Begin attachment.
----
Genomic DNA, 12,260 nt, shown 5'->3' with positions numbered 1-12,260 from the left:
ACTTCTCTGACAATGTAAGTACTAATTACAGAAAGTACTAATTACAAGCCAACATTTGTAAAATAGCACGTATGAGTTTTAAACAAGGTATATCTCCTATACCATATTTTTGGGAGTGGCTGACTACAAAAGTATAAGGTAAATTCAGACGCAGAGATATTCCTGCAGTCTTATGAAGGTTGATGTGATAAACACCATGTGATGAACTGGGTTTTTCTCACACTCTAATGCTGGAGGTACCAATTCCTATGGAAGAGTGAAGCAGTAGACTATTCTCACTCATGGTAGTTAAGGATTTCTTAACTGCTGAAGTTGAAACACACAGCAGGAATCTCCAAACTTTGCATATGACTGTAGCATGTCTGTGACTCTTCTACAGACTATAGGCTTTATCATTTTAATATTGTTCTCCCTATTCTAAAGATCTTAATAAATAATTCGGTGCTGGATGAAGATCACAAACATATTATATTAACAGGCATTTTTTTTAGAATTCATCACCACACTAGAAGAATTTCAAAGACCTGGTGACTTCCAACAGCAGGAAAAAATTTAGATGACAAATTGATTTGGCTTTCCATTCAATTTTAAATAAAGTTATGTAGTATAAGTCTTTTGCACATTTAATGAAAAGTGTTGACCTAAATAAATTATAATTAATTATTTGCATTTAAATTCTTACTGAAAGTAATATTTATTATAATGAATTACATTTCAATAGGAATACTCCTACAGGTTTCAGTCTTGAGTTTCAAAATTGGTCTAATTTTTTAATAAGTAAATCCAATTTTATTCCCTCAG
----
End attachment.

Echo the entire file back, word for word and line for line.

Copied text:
Genomic DNA, 12,260 nt, shown 5'->3' with positions numbered 1-12,260 from the left:
ACTTCTCTGACAATGTAAGTACTAATTACAGAAAGTACTAATTACAAGCCAACATTTGTAAAATAGCACGTATGAGTTTTAAACAAGGTATATCTCCTATACCATATTTTTGGGAGTGGCTGACTACAAAAGTATAAGGTAAATTCAGACGCAGAGATATTCCTGCAGTCTTATGAAGGTTGATGTGATAAACACCATGTGATGAACTGGGTTTTTCTCACACTCTAATGCTGGAGGTACCAATTCCTATGGAAGAGTGAAGCAGTAGACTATTCTCACTCATGGTAGTTAAGGATTTCTTAACTGCTGAAGTTGAAACACACAGCAGGAATCTCCAAACTTTGCATATGACTGTAGCATGTCTGTGACTCTTCTACAGACTATAGGCTTTATCATTTTAATATTGTTCTCCCTATTCTAAAGATCTTAATAAATAATTCGGTGCTGGATGAAGATCACAAACATATTATATTAACAGGCATTTTTTTTAGAATTCATCACCACACTAGAAGAATTTCAAAGACCTGGTGACTTCCAACAGCAGGAAAAAATTTAGATGACAAATTGATTTGGCTTTCCATTCAATTTTAAATAAAGTTATGTAGTATAAGTCTTTTGCACATTTAATGAAAAGTGTTGACCTAAATAAATTATAATTAATTATTTGCATTTAAATTCTTACTGAAAGTAATATTTATTATAATGAATTACATTTCAATAGGAATACTCCTACAGGTTTCAGTCTTGAGTTTCAAAATTGGTCTAATTTTTTAATAAGTAAATCCAATTTTATTCCCTCAG